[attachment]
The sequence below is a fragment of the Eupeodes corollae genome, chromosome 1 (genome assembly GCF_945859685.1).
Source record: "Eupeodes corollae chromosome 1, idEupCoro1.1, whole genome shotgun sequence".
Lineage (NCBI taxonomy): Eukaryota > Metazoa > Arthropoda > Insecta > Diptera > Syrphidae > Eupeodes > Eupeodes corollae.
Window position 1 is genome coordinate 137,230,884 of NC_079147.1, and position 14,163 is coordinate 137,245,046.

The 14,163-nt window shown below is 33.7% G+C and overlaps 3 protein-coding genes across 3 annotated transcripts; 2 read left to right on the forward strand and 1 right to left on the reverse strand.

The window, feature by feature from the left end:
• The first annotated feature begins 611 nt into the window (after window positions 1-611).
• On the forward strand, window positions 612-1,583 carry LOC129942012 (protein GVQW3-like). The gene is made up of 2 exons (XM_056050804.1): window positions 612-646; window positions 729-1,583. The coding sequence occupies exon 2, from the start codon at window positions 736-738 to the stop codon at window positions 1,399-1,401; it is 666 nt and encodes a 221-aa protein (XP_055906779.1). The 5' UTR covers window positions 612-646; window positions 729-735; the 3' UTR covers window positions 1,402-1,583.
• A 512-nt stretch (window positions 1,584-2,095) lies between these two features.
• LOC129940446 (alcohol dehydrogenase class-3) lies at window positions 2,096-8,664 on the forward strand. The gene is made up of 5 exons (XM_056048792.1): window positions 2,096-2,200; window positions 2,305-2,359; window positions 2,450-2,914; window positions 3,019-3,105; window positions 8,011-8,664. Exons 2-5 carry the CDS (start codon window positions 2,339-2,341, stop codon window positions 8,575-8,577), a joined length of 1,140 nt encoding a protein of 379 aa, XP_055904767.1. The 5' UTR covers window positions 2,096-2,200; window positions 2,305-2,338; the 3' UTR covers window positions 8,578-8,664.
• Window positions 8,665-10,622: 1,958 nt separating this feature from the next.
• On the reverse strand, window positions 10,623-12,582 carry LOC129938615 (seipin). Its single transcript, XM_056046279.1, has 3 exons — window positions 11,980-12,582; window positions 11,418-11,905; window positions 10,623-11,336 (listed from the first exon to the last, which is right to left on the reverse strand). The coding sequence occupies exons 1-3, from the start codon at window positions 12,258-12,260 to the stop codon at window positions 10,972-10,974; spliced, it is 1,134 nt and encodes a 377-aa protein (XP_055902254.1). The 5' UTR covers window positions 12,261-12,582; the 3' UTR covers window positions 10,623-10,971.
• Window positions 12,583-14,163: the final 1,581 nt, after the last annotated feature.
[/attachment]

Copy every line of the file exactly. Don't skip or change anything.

The sequence below is a fragment of the Eupeodes corollae genome, chromosome 1 (genome assembly GCF_945859685.1).
Source record: "Eupeodes corollae chromosome 1, idEupCoro1.1, whole genome shotgun sequence".
Lineage (NCBI taxonomy): Eukaryota > Metazoa > Arthropoda > Insecta > Diptera > Syrphidae > Eupeodes > Eupeodes corollae.
Window position 1 is genome coordinate 137,230,884 of NC_079147.1, and position 14,163 is coordinate 137,245,046.

The 14,163-nt window shown below is 33.7% G+C and overlaps 3 protein-coding genes across 3 annotated transcripts; 2 read left to right on the forward strand and 1 right to left on the reverse strand.

The window, feature by feature from the left end:
• The first annotated feature begins 611 nt into the window (after window positions 1-611).
• On the forward strand, window positions 612-1,583 carry LOC129942012 (protein GVQW3-like). The gene is made up of 2 exons (XM_056050804.1): window positions 612-646; window positions 729-1,583. The coding sequence occupies exon 2, from the start codon at window positions 736-738 to the stop codon at window positions 1,399-1,401; it is 666 nt and encodes a 221-aa protein (XP_055906779.1). The 5' UTR covers window positions 612-646; window positions 729-735; the 3' UTR covers window positions 1,402-1,583.
• A 512-nt stretch (window positions 1,584-2,095) lies between these two features.
• LOC129940446 (alcohol dehydrogenase class-3) lies at window positions 2,096-8,664 on the forward strand. The gene is made up of 5 exons (XM_056048792.1): window positions 2,096-2,200; window positions 2,305-2,359; window positions 2,450-2,914; window positions 3,019-3,105; window positions 8,011-8,664. Exons 2-5 carry the CDS (start codon window positions 2,339-2,341, stop codon window positions 8,575-8,577), a joined length of 1,140 nt encoding a protein of 379 aa, XP_055904767.1. The 5' UTR covers window positions 2,096-2,200; window positions 2,305-2,338; the 3' UTR covers window positions 8,578-8,664.
• Window positions 8,665-10,622: 1,958 nt separating this feature from the next.
• On the reverse strand, window positions 10,623-12,582 carry LOC129938615 (seipin). Its single transcript, XM_056046279.1, has 3 exons — window positions 11,980-12,582; window positions 11,418-11,905; window positions 10,623-11,336 (listed from the first exon to the last, which is right to left on the reverse strand). The coding sequence occupies exons 1-3, from the start codon at window positions 12,258-12,260 to the stop codon at window positions 10,972-10,974; spliced, it is 1,134 nt and encodes a 377-aa protein (XP_055902254.1). The 5' UTR covers window positions 12,261-12,582; the 3' UTR covers window positions 10,623-10,971.
• Window positions 12,583-14,163: the final 1,581 nt, after the last annotated feature.